The application of the FMA to private action is not an inevitable interpretation; supporters deny that they intend such an individuals desire intimate, committed relationships no less than heterosexuals. Such relationships are a critical component of a person’s life. Heterosexuals have the right to marry and share their life with another person who has the same sexual orientation. Why should LGBT individuals be denied this fundamental right? Moreover, freedom to marry whom they choose means recognition that they are not second-class citizens, just as the same freedom meant that African-Americans were legally equal to everyone else. In the Goodridge decision, the Massachusetts Supreme Judicial Court made precisely this point: “The Massachusetts Constitution affirms the dignity and equality of all individuals. It forbids the creation of second-class citizens” (Chauncey, p. 134). Marriage carries with it a series of rights and responsibilities inherent in the name of an institution that has been bolstered by law over many centuries. Married couples do not have to fight authorities for visitation rights in hospitals, for power of attorney over medical decisions, or for inheritance rights. They can petition to adopt children without question about their status.

And they can make divorce settlements. It is impossible to divorce without being married, and divorce laws contemplate an equitable division of property following dissolution of the marriage. Therefore, married couples benefit from the special status accorded marriage even when the marriage is breaking up. Given our present legal and social system, which provides a preferred status to married couples in many respects, LGBT people rationally insist on “marriage” and distinguish it from civil unions. No matter how liberating civil unions and registered partnerships may be, there is no substitute for marriage: “Saying a civil union is the same as marriage does not make it so. Civil unions are a newly invented category, neither universally recognized or understood…Why relegate a minority group to a separate category?” (New York Times 2007, editorial).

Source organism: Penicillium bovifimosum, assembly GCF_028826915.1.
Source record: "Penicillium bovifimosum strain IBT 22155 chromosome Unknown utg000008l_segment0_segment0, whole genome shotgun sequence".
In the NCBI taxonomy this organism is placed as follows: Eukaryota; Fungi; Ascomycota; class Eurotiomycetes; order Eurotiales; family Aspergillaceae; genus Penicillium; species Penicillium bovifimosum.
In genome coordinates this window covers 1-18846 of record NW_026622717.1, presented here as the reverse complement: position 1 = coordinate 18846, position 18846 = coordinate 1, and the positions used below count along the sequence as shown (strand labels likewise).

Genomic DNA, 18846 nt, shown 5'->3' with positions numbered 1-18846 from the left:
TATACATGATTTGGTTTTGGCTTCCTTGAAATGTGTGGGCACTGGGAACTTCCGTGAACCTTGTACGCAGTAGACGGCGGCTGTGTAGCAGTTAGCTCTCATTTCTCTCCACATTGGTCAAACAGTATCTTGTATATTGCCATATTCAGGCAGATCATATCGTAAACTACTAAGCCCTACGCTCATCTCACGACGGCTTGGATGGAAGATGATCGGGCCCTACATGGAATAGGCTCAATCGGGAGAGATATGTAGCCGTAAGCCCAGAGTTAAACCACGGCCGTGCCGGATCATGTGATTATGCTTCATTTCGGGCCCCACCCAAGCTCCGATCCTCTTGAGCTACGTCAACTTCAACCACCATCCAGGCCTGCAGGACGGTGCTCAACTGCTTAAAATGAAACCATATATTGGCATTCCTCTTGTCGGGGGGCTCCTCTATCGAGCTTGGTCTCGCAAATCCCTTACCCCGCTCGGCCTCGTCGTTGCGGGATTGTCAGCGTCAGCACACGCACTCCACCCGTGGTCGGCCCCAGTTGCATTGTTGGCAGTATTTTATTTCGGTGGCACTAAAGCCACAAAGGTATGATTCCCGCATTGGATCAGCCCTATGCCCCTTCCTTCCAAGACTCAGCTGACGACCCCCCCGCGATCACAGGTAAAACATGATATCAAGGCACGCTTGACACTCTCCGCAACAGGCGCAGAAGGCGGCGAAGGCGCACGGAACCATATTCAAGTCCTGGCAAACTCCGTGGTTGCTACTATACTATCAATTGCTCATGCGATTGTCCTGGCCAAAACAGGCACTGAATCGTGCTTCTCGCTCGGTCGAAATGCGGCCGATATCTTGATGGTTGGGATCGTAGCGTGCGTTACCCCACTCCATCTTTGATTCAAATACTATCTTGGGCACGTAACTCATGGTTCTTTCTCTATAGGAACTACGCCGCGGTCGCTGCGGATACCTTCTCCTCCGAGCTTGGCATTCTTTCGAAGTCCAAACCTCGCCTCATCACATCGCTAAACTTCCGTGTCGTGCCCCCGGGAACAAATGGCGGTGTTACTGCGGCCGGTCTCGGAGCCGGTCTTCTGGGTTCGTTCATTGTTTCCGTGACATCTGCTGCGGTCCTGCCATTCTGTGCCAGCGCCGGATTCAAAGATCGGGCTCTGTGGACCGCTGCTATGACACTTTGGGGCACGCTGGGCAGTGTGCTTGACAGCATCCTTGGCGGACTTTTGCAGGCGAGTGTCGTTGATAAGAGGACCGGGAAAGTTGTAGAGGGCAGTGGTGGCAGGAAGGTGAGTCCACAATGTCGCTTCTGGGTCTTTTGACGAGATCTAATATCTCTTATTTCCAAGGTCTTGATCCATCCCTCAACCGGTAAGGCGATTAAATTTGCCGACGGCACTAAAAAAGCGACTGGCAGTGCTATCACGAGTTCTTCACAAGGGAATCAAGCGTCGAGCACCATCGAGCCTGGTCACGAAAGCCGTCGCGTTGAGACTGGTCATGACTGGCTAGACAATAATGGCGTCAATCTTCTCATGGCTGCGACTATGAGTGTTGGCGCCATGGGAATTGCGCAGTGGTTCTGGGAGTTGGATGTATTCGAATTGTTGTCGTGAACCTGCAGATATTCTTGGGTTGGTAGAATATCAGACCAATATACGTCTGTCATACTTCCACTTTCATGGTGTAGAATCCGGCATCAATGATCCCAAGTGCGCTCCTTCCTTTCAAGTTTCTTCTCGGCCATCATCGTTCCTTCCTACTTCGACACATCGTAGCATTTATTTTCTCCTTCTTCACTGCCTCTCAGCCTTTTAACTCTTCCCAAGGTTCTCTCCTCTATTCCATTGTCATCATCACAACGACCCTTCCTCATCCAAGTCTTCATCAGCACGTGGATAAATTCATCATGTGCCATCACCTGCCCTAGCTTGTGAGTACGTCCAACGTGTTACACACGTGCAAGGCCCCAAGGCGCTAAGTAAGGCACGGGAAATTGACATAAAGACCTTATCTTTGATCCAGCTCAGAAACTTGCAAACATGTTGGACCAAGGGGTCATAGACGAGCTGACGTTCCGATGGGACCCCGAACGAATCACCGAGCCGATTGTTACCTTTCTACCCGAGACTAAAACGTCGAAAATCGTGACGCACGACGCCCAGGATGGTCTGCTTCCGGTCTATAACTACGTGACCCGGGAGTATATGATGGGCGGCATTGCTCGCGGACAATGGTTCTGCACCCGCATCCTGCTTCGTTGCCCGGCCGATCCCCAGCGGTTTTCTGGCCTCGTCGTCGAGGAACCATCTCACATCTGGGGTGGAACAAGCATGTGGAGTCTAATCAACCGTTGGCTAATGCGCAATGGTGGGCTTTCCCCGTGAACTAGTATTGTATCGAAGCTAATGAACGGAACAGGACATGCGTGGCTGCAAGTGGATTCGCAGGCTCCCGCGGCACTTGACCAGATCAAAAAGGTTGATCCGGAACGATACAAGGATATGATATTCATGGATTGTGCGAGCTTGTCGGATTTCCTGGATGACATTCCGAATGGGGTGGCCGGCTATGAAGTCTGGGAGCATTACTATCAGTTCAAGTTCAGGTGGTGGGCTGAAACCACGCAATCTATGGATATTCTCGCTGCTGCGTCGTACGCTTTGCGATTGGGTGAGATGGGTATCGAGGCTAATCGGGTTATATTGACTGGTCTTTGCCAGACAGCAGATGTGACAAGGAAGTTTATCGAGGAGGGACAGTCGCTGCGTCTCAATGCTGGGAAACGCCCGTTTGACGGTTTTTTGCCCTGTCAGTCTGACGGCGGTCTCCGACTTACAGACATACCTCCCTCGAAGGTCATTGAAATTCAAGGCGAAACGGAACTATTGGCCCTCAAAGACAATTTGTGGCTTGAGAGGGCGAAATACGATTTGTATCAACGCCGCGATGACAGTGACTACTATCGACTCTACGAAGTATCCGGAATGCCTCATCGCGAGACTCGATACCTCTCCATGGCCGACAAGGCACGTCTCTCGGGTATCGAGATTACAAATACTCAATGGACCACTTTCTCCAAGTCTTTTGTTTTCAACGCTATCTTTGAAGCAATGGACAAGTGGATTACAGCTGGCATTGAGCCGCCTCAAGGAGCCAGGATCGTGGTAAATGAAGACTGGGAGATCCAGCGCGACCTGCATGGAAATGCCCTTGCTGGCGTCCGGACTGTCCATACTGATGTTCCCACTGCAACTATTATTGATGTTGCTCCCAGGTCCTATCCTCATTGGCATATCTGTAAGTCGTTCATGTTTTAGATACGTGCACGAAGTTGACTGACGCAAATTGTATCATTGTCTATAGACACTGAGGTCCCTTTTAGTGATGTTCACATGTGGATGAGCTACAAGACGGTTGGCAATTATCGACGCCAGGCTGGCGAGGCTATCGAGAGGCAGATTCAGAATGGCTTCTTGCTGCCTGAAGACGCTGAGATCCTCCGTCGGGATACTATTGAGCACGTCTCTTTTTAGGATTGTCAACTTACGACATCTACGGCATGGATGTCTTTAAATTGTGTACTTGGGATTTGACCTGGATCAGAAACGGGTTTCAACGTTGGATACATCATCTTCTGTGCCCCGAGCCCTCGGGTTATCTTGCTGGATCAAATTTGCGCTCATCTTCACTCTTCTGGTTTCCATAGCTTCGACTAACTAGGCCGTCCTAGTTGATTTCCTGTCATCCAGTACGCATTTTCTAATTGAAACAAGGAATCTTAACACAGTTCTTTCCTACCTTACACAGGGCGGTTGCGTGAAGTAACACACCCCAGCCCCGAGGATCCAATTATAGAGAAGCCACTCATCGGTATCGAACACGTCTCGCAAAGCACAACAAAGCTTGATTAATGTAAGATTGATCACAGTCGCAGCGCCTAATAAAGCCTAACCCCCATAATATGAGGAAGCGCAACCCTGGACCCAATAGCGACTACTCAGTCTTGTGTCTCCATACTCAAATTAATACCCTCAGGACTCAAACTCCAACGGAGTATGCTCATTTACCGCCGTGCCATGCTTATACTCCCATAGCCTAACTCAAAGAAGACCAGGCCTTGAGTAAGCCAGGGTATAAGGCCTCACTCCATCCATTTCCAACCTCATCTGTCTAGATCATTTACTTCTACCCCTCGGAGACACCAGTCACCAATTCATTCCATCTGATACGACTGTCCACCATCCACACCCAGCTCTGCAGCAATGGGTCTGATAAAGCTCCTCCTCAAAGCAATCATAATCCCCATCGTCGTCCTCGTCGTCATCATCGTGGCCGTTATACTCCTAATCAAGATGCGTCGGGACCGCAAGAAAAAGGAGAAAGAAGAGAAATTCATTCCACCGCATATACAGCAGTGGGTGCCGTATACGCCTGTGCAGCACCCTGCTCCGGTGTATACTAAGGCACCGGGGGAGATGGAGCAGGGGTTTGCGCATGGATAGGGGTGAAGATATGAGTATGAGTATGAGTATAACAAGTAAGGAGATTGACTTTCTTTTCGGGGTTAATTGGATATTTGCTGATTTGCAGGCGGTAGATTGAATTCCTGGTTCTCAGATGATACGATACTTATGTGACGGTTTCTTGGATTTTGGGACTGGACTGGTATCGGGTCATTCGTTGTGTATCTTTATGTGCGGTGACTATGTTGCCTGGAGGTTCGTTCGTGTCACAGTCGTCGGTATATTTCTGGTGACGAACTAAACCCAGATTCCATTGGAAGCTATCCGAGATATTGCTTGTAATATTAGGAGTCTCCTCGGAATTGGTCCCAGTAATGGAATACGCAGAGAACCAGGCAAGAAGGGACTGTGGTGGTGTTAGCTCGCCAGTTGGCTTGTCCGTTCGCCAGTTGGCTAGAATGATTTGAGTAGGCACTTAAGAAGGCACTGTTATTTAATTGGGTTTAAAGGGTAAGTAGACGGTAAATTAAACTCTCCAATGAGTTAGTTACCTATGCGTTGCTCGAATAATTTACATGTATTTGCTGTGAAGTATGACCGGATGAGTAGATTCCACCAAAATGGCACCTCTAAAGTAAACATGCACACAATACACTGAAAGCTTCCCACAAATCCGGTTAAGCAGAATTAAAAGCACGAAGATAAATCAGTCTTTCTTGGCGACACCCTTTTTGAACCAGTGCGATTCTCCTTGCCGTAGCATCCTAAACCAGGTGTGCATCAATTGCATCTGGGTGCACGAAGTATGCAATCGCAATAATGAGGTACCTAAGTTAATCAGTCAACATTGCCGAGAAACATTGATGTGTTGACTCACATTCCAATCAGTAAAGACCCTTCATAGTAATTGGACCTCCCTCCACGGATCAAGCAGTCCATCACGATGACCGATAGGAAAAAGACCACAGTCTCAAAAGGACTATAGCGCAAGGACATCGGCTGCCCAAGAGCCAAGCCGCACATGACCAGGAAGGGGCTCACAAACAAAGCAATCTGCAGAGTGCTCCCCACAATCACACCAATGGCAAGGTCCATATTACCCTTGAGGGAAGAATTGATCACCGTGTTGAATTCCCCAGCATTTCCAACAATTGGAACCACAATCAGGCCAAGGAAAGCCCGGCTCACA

3. The anomaly of adoption laws
Although marriage is forbidden to same-sex couples in all but one state, by a strange anomaly, adoption—that is, the formation of a family with children—is open to LGBT couples and even to LGBT individuals in a majority of states. Children may be adopted by LGBT individuals or same-sex couples in 34 states; only Florida is logically consistent in its animosity to LGBT persons, forbidding both same-sex marriage and expressly forbidding either LGBT individuals or couples to adopt a child. (Wald believes that Anita Bryant’s crusade, mentioned above, is responsible for Florida’s blanket